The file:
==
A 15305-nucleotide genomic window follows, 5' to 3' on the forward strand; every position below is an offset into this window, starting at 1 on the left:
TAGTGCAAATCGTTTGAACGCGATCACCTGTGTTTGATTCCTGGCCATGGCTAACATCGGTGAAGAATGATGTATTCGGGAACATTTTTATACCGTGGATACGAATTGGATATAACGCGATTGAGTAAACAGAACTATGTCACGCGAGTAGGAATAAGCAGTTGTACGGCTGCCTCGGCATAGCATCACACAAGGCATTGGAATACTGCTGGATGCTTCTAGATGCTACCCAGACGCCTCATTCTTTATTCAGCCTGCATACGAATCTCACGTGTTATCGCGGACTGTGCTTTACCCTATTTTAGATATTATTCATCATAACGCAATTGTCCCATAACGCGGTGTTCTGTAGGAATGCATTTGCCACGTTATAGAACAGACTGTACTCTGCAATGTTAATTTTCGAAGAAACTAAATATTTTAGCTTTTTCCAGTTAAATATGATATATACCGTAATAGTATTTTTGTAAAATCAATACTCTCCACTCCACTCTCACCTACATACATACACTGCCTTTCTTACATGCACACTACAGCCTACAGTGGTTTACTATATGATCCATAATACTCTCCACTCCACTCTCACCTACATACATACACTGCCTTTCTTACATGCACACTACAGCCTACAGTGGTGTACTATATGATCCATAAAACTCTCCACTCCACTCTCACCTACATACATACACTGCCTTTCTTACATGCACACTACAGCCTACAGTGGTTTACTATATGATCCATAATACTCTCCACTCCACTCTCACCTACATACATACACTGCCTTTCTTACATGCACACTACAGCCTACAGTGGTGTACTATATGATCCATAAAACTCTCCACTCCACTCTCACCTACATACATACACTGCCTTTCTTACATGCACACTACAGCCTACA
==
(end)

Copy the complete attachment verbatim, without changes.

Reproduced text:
A 15305-nucleotide genomic window follows, 5' to 3' on the forward strand; every position below is an offset into this window, starting at 1 on the left:
TAGTGCAAATCGTTTGAACGCGATCACCTGTGTTTGATTCCTGGCCATGGCTAACATCGGTGAAGAATGATGTATTCGGGAACATTTTTATACCGTGGATACGAATTGGATATAACGCGATTGAGTAAACAGAACTATGTCACGCGAGTAGGAATAAGCAGTTGTACGGCTGCCTCGGCATAGCATCACACAAGGCATTGGAATACTGCTGGATGCTTCTAGATGCTACCCAGACGCCTCATTCTTTATTCAGCCTGCATACGAATCTCACGTGTTATCGCGGACTGTGCTTTACCCTATTTTAGATATTATTCATCATAACGCAATTGTCCCATAACGCGGTGTTCTGTAGGAATGCATTTGCCACGTTATAGAACAGACTGTACTCTGCAATGTTAATTTTCGAAGAAACTAAATATTTTAGCTTTTTCCAGTTAAATATGATATATACCGTAATAGTATTTTTGTAAAATCAATACTCTCCACTCCACTCTCACCTACATACATACACTGCCTTTCTTACATGCACACTACAGCCTACAGTGGTTTACTATATGATCCATAATACTCTCCACTCCACTCTCACCTACATACATACACTGCCTTTCTTACATGCACACTACAGCCTACAGTGGTGTACTATATGATCCATAAAACTCTCCACTCCACTCTCACCTACATACATACACTGCCTTTCTTACATGCACACTACAGCCTACAGTGGTTTACTATATGATCCATAATACTCTCCACTCCACTCTCACCTACATACATACACTGCCTTTCTTACATGCACACTACAGCCTACAGTGGTGTACTATATGATCCATAAAACTCTCCACTCCACTCTCACCTACATACATACACTGCCTTTCTTACATGCACACTACAGCCTACA